This website uses cookies to ensure you have the best experience. Learn more

“Inspiration,” “Inerrancy,” And “Canon” (As It Pertains To The Bible)

966 words - 4 pages

The Catholic Church has many avenues for teaching the word of God. This is a difficult task due to language barriers and variations in interpretations of various church documents. The complications of these interpretations are exampled in such terms as inspiration, inerrancy and canon. This essay will briefly describe these terms and attempt to shed some light on how the Catholic Church uses them in the interpretation of biblical documents.
The theology of inspiration is a difficult concept to define in the form of human language, in part, due to the nuances of the concept. The catholic faith teaches inspiration of the Bible as coming from God and as man has no common language with God, the translation of his word can never be as perfect as was intended. The Bible was not merely inspired or inspiring in the same sense that is imagined with the inspiration of an idea or a great work of art, it inspires people in that it is the word and representation of God; a revelation of God. Inspiration is therefor based on the word of God and passed on to man in the form of the ecclesiastical writings. Biblical inspiration cannot be described by an earthly language; it is best described as an opportunity presented to man that can be acted upon by mans gift of free will. Additionally, the bible inspires the reader in another fundamental way. Man is inspired by biblical curiosity to seek further understanding of God’s word (Durand).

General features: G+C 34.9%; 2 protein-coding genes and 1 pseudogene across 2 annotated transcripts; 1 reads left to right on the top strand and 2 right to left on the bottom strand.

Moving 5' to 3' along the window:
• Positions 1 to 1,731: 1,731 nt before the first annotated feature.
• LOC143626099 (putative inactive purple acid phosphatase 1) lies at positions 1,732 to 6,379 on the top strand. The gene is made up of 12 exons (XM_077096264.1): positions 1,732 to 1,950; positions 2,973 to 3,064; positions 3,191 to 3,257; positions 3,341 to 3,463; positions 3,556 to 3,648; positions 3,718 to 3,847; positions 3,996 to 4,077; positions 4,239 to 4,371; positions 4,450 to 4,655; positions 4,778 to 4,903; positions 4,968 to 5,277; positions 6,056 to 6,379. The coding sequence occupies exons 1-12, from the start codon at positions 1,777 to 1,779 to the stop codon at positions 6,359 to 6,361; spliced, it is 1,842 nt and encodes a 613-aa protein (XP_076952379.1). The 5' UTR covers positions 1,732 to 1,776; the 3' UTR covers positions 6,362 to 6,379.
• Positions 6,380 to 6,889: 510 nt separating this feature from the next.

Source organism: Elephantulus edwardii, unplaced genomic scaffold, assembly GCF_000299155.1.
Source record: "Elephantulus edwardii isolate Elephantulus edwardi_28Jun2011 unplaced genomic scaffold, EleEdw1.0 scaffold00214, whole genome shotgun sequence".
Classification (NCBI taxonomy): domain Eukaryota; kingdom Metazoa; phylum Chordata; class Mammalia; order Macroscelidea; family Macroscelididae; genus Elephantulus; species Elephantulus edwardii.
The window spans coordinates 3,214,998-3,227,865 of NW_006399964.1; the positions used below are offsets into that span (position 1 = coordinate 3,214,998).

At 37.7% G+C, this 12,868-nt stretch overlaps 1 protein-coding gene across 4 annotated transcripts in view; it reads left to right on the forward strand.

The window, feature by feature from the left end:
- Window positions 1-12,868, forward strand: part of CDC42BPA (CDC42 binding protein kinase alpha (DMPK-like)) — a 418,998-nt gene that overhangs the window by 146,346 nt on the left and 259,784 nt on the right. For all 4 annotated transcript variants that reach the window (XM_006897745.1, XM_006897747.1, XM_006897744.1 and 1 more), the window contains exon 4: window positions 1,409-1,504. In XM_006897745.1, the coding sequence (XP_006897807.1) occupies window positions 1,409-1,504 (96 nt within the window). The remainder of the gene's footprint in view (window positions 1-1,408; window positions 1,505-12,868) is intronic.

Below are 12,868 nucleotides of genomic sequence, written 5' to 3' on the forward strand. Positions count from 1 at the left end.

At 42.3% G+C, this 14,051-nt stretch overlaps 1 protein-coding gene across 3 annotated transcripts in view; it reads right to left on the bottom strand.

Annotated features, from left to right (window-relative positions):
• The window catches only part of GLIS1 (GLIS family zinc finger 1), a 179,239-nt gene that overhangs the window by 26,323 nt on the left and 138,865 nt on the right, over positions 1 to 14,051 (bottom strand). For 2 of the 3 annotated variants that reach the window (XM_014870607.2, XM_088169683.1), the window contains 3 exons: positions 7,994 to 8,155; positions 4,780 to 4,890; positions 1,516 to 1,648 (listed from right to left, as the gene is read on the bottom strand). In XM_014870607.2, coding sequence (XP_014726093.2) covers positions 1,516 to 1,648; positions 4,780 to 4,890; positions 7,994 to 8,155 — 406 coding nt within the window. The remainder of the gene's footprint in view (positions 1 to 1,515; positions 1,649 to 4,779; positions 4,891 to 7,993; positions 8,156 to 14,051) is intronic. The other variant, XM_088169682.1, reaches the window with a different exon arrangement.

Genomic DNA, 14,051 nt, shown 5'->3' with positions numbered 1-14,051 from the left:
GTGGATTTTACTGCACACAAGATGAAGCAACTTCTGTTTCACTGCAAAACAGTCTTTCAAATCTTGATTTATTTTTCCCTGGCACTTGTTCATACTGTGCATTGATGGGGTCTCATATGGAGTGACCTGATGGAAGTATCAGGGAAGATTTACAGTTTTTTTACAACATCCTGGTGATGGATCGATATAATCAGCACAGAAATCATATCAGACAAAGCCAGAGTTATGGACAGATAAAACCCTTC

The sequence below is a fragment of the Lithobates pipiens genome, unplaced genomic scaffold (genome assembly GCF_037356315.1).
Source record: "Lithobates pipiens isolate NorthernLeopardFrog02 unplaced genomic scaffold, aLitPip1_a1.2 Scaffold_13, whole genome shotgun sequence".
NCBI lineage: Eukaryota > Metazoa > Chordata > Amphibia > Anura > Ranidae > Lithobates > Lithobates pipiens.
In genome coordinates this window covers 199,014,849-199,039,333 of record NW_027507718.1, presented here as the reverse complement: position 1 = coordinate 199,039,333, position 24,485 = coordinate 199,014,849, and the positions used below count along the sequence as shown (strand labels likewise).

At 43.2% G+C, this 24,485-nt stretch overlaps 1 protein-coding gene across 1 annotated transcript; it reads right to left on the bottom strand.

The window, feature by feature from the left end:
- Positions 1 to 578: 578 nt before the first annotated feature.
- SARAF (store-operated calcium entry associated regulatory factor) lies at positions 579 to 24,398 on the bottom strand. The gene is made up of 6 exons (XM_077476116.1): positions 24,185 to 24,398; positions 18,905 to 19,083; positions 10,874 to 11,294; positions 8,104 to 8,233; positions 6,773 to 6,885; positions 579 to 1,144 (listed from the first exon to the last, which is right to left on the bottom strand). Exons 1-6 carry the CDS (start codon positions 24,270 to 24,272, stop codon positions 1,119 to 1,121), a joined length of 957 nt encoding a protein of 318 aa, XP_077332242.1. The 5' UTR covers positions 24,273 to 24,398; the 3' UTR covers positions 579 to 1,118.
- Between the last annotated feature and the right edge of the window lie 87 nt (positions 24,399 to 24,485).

This is not to say that the leaders of the Church cannot make new revelations or that the laws of the church cannot be clarified or modified for use in today’s society. New revelations can be made known by God whenever then need arises. These revelations are not new ideas or truths from God; they are merely previously unknown realities of Gods original word (Toner).